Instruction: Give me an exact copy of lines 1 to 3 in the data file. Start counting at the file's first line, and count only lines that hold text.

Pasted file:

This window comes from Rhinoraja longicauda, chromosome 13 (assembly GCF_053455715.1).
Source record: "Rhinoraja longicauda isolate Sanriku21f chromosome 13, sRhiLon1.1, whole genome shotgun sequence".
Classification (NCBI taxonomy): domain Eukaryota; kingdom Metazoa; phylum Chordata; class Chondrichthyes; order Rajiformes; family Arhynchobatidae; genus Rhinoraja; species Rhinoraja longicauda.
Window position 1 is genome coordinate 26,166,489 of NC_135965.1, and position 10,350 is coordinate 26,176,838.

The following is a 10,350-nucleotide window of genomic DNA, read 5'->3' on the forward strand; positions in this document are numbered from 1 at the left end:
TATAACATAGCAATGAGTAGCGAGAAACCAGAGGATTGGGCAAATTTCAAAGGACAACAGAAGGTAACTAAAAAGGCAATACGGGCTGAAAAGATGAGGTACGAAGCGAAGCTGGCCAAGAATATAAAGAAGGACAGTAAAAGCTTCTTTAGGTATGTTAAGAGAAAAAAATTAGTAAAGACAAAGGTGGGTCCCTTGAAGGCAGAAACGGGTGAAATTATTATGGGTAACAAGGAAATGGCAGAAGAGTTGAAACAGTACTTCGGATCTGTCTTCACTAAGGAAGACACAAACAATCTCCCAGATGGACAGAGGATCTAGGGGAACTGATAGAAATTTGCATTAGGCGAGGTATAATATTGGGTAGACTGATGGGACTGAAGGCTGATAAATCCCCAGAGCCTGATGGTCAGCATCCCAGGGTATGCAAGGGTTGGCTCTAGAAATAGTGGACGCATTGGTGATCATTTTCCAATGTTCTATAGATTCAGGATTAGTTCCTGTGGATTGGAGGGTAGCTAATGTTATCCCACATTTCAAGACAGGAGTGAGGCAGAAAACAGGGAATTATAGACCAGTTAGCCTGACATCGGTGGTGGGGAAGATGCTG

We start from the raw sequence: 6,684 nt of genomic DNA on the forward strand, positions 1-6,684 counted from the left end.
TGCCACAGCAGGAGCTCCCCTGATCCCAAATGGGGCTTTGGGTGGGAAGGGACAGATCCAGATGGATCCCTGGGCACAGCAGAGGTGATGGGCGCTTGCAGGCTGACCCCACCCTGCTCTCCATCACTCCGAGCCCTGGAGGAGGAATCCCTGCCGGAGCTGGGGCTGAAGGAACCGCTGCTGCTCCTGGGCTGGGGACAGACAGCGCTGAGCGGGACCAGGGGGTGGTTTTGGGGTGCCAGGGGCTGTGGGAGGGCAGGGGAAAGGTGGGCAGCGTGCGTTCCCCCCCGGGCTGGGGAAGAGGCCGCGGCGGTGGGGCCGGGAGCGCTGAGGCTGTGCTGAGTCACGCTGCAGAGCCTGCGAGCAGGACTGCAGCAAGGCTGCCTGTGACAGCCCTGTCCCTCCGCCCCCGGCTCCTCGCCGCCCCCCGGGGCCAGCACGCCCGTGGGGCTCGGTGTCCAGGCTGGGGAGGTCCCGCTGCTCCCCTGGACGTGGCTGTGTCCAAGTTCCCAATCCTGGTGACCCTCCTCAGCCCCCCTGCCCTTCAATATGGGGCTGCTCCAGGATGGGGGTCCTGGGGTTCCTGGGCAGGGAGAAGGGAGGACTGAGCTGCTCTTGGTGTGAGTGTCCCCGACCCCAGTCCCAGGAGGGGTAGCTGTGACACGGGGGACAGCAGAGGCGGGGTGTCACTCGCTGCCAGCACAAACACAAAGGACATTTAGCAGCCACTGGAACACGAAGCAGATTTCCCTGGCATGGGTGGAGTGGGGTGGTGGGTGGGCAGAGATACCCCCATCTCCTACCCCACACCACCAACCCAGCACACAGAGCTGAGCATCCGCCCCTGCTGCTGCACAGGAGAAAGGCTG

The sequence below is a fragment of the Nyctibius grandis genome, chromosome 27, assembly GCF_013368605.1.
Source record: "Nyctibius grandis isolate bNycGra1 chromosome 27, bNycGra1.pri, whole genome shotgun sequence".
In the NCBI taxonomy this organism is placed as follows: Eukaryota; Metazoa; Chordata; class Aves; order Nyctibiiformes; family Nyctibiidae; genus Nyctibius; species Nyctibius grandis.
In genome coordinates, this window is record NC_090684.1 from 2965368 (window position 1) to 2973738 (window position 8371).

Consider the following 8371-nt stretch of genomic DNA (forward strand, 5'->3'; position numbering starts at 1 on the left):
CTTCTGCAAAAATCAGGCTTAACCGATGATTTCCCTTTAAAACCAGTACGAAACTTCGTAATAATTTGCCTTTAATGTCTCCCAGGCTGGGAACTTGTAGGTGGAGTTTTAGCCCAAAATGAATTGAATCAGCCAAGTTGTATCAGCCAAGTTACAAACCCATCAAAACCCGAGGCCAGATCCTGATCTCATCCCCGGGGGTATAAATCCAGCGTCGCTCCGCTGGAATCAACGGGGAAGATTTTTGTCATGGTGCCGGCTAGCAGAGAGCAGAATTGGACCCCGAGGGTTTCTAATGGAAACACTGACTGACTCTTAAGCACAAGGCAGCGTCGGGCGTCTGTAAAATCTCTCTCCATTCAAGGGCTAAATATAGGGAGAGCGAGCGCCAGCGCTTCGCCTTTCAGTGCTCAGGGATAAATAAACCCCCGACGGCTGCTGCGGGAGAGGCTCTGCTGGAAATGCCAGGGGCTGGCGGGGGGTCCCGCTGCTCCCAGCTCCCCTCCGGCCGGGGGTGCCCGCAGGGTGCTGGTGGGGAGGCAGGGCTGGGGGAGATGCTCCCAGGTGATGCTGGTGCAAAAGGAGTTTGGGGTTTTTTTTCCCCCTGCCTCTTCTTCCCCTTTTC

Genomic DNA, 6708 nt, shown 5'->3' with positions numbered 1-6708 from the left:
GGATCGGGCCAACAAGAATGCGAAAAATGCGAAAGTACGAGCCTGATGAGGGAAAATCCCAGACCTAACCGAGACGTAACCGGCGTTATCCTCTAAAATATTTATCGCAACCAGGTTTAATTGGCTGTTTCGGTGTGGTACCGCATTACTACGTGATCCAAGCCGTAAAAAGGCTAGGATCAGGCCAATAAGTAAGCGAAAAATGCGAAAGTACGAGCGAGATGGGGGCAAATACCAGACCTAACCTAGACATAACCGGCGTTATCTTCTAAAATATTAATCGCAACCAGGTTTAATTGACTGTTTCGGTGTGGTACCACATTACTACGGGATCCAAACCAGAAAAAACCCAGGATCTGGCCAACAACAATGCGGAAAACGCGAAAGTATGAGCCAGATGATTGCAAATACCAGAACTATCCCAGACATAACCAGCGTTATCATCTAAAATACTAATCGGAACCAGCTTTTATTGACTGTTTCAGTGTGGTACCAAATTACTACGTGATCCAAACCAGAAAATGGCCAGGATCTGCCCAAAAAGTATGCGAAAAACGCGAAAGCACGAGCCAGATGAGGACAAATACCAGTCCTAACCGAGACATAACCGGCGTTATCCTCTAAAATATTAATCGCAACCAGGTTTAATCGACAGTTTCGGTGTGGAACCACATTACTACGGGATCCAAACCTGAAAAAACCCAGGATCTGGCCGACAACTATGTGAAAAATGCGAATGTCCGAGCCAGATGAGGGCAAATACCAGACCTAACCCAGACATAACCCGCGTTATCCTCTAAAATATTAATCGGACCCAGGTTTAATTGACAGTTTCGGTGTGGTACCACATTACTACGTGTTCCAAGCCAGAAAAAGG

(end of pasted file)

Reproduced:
This window comes from Rhinoraja longicauda, chromosome 13 (assembly GCF_053455715.1).
Source record: "Rhinoraja longicauda isolate Sanriku21f chromosome 13, sRhiLon1.1, whole genome shotgun sequence".
Classification (NCBI taxonomy): domain Eukaryota; kingdom Metazoa; phylum Chordata; class Chondrichthyes; order Rajiformes; family Arhynchobatidae; genus Rhinoraja; species Rhinoraja longicauda.